From helping with the school run to carrying the weekly shop, e-cargo bikes can make life a good deal easier. Growing numbers of businesses are discovering they're the best option for local deliveries too.
The best e-cargo bikes
Our pick: Tern GSD - £4,700
Best on a budget: Rad Power Radwagon 4 - €1,899
Best of the rest:
- Orbea Katu-E - from £2,199
- Benno RemiDemi 9D - £2,999
- Tern Quick Haul P9 - £3,000
- Tern HSD S8i - £3,499
- Babboe Slim Mountain - £4,099
- Raleigh Stride 2 Family Cargo Bike - £4,395
- Riese and Muller Packster 40 Vario - £5,192
Cargo bikes come in different shapes and sizes and can weigh anything from 20 to 40kg; cheaper ones are normally heavier. On top of that you might put another 30-40kg of children, dog food, cement or whatever on top of your beast of burden, so getting the right bike and the right gearing for your local terrain is critical. A non-electric cargo bike can work really well even fully loaded if you live somewhere flat, but start to add hills and growing children and you begin to need help.
The emergence of decent electric motors for bicycles comes at a time when the number of manufacturers of cargo bikes is at an all-time high. This is obviously a good and exciting thing: Helping you do more by bike are what cargo or utility bikes are all about, and an electrically assisted cargo bike can flatten the hills and shorten distances. The advent of reliable and powerful e-bike systems has been a gamechanger for the cargo bike. You might find you can ditch that second car!
The cargo bike isn’t a specific thing. There’s a wide range of bikes available, both in terms of their design and their price. Below we'll discuss the four main styles of e-cargo bike, talk a little about motors and batteries, and finally give you our top current e-cargo recommendations if you're thinking of making one of the most useful purchases you will ever make... (trust us on this!)
Box bikes (or Long Johns)
These two wheelers are probably what springs to mind when someone says ‘cargo bike’ to you. They have a front wheel that’s moved forward, with a low slung box in front of the rider. The steering is operated via cables or a linkage. First made in the 1920s in Denmark it is perhaps the most useful load lugger and most are capable of carrying two kids or a big supermarket shop.
Two bikes spin this on its tail by putting the box at the rear: the Madsen (no longer made), and the Mike Burrows 8 freight. The advantages and disadvantages are well-argued, but the consensus is that box forward is the preferred style because you can see your cargo. That’s especially important if your cargo is kids or dogs: it’s nice to have eye contact.
Longtail (or Beavertail)
Imagine a conventional bike with the rear wheel pulled back a bit, with a longer rear rack. This is originally an African load-carrying design, made popular by a group of young men in San Francisco who created the xtracycle and the Yuba Mundo (from a German design). The longtail can take plenty of cargo in custom panniers, or you can strap stuff to the extended rack. It’s the most versatile bike for carrying two children once they are able to sit in a child seat, and you can easily carry another adult too. In between a normal bike and a longtail there’s the midtail Min’Ute from Kona, which is just that little bit longer for carrying more shopping.
Three wheelers generally have two wheels at the front. The best ones come from the continent, especially Denmark and Holland. Those trikes come at a premium but they still remain popular, and at lower prices there are numerous models built in the far-east. Once you’ve stopped moving, three wheels are obviously a lot more stable than two, which makes an e-trike very good for market stalls and ice-cream bikes. Learning to ride a trike takes a bit of time; the steering and cornering feels very different to a two-wheeler because you can’t lean into the turn, with the exception of Danish bike builders Butchers & Bicycles (above) who do a cool crank drive electric leaning trike!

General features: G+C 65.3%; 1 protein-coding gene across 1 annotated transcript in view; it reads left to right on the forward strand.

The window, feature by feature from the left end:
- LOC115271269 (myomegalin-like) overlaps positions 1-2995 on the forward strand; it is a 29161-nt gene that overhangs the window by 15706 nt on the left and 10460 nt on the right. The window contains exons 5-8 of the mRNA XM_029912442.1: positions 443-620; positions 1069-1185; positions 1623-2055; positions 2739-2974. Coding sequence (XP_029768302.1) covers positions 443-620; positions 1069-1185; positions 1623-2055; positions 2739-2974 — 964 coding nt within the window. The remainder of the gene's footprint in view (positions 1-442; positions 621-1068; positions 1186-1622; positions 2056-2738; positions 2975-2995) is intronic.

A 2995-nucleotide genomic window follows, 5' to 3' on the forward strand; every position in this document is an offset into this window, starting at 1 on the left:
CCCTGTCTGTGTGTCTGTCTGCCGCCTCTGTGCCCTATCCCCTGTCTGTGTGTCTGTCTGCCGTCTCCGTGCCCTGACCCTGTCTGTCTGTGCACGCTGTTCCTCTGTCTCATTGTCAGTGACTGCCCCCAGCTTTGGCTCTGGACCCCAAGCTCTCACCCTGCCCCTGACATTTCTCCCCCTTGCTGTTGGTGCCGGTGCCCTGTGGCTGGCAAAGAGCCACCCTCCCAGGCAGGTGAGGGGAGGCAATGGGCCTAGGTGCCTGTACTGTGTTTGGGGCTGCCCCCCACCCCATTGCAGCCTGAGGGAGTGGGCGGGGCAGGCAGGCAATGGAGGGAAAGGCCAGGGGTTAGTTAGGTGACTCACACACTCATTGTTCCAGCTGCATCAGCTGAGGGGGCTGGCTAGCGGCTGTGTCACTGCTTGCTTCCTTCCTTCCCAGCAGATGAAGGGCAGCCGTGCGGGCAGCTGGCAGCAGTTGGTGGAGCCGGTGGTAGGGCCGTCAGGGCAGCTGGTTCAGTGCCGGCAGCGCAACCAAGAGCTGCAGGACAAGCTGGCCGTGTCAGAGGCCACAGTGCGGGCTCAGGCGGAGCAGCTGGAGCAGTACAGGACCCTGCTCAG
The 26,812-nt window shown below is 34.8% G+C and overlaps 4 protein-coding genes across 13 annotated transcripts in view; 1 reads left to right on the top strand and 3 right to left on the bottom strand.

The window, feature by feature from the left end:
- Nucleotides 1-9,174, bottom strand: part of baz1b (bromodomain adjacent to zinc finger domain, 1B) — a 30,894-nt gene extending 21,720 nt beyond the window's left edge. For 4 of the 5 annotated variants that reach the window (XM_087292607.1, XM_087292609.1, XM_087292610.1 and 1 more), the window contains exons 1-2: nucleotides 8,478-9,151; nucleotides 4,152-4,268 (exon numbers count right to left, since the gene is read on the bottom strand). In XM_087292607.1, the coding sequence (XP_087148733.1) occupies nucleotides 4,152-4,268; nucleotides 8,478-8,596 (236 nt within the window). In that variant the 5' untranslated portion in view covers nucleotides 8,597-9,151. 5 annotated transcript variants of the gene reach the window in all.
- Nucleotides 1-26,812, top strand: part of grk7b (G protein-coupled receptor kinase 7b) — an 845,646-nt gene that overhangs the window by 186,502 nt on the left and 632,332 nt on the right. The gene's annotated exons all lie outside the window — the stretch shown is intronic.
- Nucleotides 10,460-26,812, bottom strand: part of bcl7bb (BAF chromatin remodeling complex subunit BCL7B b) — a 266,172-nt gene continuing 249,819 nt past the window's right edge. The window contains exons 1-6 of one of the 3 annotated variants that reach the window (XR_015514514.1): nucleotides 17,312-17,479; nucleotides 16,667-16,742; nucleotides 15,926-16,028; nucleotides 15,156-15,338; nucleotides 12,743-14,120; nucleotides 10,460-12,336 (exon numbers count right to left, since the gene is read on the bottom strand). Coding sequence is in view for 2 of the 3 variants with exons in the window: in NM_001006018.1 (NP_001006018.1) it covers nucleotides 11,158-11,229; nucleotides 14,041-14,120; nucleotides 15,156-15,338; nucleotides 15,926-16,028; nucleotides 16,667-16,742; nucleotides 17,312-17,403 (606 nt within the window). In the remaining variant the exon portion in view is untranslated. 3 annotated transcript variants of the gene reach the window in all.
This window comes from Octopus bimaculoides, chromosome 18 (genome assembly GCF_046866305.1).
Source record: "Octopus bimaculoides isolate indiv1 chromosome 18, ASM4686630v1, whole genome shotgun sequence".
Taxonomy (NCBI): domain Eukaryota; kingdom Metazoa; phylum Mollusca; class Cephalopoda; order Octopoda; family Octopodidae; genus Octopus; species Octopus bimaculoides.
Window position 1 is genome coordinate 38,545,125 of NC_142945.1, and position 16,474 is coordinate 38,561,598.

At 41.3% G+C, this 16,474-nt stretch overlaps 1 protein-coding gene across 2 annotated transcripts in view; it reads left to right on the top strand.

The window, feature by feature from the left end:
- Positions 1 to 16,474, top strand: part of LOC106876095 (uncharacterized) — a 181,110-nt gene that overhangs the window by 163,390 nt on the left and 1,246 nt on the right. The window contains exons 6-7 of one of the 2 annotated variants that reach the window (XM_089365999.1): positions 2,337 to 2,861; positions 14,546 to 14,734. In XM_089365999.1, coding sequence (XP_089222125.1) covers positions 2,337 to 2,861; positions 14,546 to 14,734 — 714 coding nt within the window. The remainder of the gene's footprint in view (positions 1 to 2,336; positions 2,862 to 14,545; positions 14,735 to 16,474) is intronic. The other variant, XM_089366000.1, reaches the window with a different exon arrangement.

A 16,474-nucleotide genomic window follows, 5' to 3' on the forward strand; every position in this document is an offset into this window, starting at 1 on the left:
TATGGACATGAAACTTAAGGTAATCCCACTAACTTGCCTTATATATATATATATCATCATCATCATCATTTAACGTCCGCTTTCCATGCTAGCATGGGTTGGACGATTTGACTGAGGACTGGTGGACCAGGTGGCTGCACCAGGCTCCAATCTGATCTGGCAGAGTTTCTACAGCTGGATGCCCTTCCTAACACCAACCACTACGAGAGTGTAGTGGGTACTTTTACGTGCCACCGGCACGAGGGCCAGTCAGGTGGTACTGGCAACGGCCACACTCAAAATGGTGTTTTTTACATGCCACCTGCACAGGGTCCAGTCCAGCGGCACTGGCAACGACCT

Whatever you’ve got!
The fourth style of e-cargo bike blurs the line; many e-bikes can be put into service as e-cargo bikes, it could just be your daily ride with a rack on! We are used to pannier racks at the front and the rear but the porteur style rack – where the front rack is attached to the frame rather than the fork – is a way of adding a flexible platform on which to place a laptop bag or a few bits of shopping.
Raleigh's Roundsman uses porteur racks on a standard wheelbase bike
Because the load is separated from the steering it doesn’t affect the handling as much, and the rack gives useful extra capacity but without adding to the bike length or much to the weight. Winora, Civia, Soma, Omnium and Bicicapace are some of the companies currently making porteur-style bikes.
On top of the choice of cargo bike style, there’s also a decision to be made about what kind of drive system to use. There’s three basic options.
Front wheel hub motor
Front hub motors are the cheapest to fit, and they can be retrofitted to more or less anything. However, they’re not so good at pulling a weight up hills at anything but their optimum speed. What tends to happen is that as you slow up a hill, the motor give you less push/pull. And the last thing you want is to run out of oomph halfway up the hill back home! Front motors can also struggle for grip if you have a bike that’s heavily weighted towards the rear.
Rear wheel hub motor
Rear hub motors usually work with a derailleur gear system which is light and commonplace. Derailleurs can give you a good range of gears and the motor working with the derailleur is usually more efficient. Most of your weight is over the motor, too, and the steering of the bike isn’t affected. Rear hub motors are relatively easy to fit, so they’re ideal for retrofitting to a cargobike.
The main disadvantage of a rear hub motor is that they do not allow for you to use a hub gear system like the Shimano Alfine, who strengths include low maintenance but also allowing you to shift gears when stopped, which can be a big bonus when riding a heavy bike that might stop suddenly in top, and not be able to shift gear without moving.
Mid motor (crank drive)
This is becoming the norm for good production cargo bikes, as well as more expensive e-bikes generally. The motor sits in a specially designed frame where it replaces the bottom bracket, driving the chainring directly. Mid-motor systems are generally smooth, powerful and a pleasure to ride. The main manufacturers are currently Bosch and Shimano, with other manufacturers eagerly trying to gain a foothold in a growing market. Mid-motors will work with any gearing system including hub gears, with Bosch generally matched very nicely with an Enviolo Nfinity infinitely variable hub drive and Shimano Steps motor using Di2 technology with its Alfine hub.
If you have a non-powered cargo bike with a standard bottom bracket, you can still retrofit a mid-motor system to your existing ride. The two main systems from Sunstar and Bafang are both capable of propelling you and your gear up the steepest of hills. Either system fitted to Shimano Nexus, Alfine or Sturmey Archer Hub gears can cause you problems because shifting under load will stress the gearbox and can damage it irreparably; for that reason Shimano’s Di2 hub gears, when integrated with a Shimano or Bosch mid motor, will ease off the power when shifting. For retrofit crank drive systems it’s a good idea to play safe and budget for an Enviolo hub straight off the bat; these hubs don’t have set ratios and work really well with a mid motor.